Reverse Osmosis System
Source: ISTOCK

How to Remove “Forever Chemicals” Using Reverse Osmosis

Rayna Skiver - Author
By

Oct. 20 2022, Published 2:43 p.m. ET

If you’ve seen any news headlines recently, then you’ve probably heard about PFAS. These toxic chemicals are in a number of things: clothing, cookware, furniture, and probably most worryingly, our waterways.

Figuring out how to remove PFAS from water at home can seem complicated. But there are a few methods, such as reverse osmosis, that you can try. Keep reading to learn more about these methods and how they work.

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How does PFAS end up in our drinking water?

There are four major sources of PFAS, according to the California State Water Resources Control Board (SWRCB). These sources are landfills, industrial sites, fire training sites, and wastewater treatment plants.

The SWRCB explained: “PFAS can get into drinking water when products containing them are used or spilled onto the ground or into lakes and rivers. Once in groundwater, PFAS are easily transported large distances and can contaminate drinking wells.”

These toxins are clearly not great for the environment, but exposure to certain PFAS can cause serious health issues too, according to the EPA. Risks of high exposure include reproductive effects, cancer, and developmental delays in children.

It’s extremely important to decrease our vulnerability to PFAS as much as we can.

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Does reverse osmosis remove PFAS?

Drinking Water
Source: ISTOCK

According to the EPA, reverse osmosis is an “extremely effective” method for removing PFAS.

But how does it work? Reverse osmosis is the process of using high pressure to push water through a semipermeable membrane. The EPA describes how two streams of water are created: one is treated water and the other is reject water.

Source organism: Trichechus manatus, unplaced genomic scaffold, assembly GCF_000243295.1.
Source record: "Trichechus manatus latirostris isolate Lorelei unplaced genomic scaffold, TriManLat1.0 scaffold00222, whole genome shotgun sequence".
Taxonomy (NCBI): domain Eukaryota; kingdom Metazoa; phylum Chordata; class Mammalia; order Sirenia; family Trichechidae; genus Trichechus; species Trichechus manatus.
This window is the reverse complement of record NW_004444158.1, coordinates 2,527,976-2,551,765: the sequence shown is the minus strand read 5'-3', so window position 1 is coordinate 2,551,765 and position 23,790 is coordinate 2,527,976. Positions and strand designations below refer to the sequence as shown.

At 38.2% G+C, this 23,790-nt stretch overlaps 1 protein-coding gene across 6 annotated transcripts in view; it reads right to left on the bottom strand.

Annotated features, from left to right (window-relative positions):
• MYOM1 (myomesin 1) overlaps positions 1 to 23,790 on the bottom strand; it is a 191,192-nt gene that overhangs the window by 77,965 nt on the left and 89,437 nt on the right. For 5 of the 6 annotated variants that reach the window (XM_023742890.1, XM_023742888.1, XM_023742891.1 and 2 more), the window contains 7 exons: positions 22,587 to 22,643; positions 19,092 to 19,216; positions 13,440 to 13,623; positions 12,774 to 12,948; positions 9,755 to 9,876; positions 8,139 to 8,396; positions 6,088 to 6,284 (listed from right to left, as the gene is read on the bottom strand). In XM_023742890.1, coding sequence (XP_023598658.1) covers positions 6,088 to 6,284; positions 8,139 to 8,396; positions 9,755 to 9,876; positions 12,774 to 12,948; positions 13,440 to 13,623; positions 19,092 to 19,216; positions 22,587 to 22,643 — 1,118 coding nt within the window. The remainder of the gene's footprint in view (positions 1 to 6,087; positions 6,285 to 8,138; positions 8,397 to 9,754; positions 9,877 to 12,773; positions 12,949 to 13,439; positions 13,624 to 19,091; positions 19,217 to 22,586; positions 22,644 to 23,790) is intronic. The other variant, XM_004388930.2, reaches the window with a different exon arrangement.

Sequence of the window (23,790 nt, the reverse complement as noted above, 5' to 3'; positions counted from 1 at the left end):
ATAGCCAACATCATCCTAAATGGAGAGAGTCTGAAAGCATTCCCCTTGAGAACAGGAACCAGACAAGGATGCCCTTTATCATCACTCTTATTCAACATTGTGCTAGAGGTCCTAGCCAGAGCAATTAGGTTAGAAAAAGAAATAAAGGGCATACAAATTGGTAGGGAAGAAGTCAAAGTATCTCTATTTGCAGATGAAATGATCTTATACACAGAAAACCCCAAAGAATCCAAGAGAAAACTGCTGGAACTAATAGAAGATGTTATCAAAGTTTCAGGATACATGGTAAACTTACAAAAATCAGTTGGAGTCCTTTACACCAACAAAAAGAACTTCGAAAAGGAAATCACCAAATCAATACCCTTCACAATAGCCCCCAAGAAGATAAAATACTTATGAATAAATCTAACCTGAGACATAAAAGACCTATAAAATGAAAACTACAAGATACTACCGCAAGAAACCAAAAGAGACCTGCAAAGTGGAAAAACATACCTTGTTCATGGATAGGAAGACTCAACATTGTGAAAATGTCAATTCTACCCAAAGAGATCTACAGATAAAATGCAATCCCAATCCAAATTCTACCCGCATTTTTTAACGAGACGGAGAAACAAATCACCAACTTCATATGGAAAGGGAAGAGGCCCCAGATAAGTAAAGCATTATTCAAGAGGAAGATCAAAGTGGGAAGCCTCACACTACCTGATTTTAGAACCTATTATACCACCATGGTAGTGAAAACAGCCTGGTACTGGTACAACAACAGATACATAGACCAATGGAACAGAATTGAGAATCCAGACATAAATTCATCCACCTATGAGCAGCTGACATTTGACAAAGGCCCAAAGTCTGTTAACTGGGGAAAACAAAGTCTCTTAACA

This water filtration option is effective, but it has two major disadvantages. According to the EPA, the reverse osmosis process tends to use more water and energy. Luckily, there are other filtration options out there.

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Other water treatment technologies include activated carbon and ion exchange.

The EPA defines granular activated carbon (GAC) as “a porous adsorption media with extremely high internal surface area.” GAC is very effective at removing volatile organic compounds (VOCs) — toxins that are found in many products. The drawback of GAC is that when it needs to be replaced, a hazardous waste permit could be required, according to the EPA.

An ion exchange treatment is when water is passed through synthetic resin and removes negatively charged contaminants — more than 99 percent, the EPA states. Similar to GAC, this water filtration method has a complicated disposal process, which can be a downside to implementing it.

These water treatment technologies are effective at removing most PFAS, though they’re not perfect. But any removal of toxic chemicals is better than none at all.

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Other things to look out for:

PFAS are a big and complicated problem, but we can try our best to avoid things that are known to be toxic. According to the EPA, everyday household items like non-stick cookware, personal care products, and food wrappers can contain PFAS, and it’s a little overwhelming.

Household Items With PFAS
Source: ISTOCK

Some swaps are easier to make than others. For example, there’s alternative cookware that doesn’t contain PFAS. Using cast iron or stainless steel pans is much safer, as noted by The Chigaco Tribune.

On the other hand, food wrappers are hard to avoid — tons and tons of food are wrapped in plastic. If you have the resources, shopping for food at a zero-waste store might be a good way to limit this issue.

Most importantly, we have to stay informed so that we can advocate for and support federal actions that keep our water free from toxins.

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